Tuesday, August 28, 2012

Mail and Telephone Surveys

Mail and Telephone Surveys ~ Chapter Two Which Is Best: The Advantages and Disadvantages of Mail, Telephone, and Face-to-Face Surveys 39 Obtaining Completed Questionnaires from a Representative Sample, 41 Is there a known opportunity for all members of the population to be included in the sample?, 41 Can the selection of respondents within sample units be controlled?, 45 Can selected respondents be located?, 46 Is substitution of respondents detrimental?,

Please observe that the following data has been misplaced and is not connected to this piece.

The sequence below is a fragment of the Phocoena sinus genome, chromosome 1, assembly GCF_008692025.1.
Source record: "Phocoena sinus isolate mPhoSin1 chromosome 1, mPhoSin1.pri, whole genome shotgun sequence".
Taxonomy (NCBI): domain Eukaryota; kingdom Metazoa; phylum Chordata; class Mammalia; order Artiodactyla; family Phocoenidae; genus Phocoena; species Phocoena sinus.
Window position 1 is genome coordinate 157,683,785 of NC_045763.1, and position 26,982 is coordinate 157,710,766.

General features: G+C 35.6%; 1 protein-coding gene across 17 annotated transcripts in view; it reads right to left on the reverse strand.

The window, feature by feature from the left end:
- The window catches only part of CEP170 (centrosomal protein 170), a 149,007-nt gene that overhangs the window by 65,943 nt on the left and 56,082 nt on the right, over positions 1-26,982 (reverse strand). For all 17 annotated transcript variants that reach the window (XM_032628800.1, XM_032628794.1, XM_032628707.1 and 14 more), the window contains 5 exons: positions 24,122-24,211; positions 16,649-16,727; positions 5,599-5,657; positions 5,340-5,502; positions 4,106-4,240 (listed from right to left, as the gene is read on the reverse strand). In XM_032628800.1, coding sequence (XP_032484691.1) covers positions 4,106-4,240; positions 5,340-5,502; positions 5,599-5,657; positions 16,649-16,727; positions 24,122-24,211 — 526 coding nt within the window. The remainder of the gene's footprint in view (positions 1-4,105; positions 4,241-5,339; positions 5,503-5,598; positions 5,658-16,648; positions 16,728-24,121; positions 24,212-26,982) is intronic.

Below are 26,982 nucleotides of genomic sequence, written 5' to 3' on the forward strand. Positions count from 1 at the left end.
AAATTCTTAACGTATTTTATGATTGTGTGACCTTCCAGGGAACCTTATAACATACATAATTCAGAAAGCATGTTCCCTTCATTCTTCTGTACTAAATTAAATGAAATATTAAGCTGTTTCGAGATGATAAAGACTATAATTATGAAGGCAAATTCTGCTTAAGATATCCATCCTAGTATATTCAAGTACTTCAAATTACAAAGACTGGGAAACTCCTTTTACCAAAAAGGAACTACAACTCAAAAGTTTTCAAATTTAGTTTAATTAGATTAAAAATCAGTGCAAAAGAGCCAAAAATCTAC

47 Can adequate response rates be attained?, 49 Can unknown bias from refusals be aooided?, 52 Obtaining Answers to All the Questions One Wants to Ask, 54 How long can the questionnaire be?, 54 What types of questions can be asked?, 57 Is inadequate attention to construction procedures detrimental? 60 Obtaining Accurate Answers, 61 Can social desirability bias be avoided?, 62 Can interviewer distortion and subuersion be aooided?, 63 Can contamination by others be avoided?, 64 Can consultation be obtained when needed?, 65 Administering the Survey, 66 Can the personnel requirements be met?, 66 Can the survey be implemented as fast as desired?, 67 Can the cost be afforded?, 68 Conclusion, 72 Notes, 76 Chapter Three Writing Questions: Some General Principles The Kind of Information Being Sought, 80 Attitudes, 80 Beliefs, 8 1 Behavior, 83 Attributes, 83 The importance of distinguishing among types of information, 84

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